A cardioid is a heart-shaped curve first studied in 1674 by the Danish astronomer Ole Römer who was trying to find the best shape for gear teeth. The curve appears to have been named by Giovanni Salvemini de Castillon (1708–1791).
When a circle rolls around another circle of the same size, any point on the moving circle traces out a cardioid. The Greeks used this fact when attempting to describe the motions of the planets. The cardioid is also the envelope of all circles with centers on a fixed circle, passing through one point on the fixed circle. In polar coordinates, it has the equation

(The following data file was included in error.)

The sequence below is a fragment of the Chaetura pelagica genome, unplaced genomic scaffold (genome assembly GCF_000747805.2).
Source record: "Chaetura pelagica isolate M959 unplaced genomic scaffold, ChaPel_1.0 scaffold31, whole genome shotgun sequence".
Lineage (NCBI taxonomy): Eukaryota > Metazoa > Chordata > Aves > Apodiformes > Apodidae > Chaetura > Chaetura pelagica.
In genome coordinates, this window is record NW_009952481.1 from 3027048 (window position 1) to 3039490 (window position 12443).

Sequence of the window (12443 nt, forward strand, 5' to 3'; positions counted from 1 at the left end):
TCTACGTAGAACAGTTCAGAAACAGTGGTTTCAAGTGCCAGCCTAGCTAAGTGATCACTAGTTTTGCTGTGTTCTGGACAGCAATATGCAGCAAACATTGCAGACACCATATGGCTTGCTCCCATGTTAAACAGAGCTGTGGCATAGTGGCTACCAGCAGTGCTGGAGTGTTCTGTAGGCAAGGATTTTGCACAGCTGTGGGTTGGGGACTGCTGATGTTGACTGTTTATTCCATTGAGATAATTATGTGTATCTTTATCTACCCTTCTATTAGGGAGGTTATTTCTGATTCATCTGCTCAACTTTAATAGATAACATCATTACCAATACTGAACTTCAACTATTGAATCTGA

r = 2a (1 - cos θ).
It can also be described as an epicycloid with one cusp.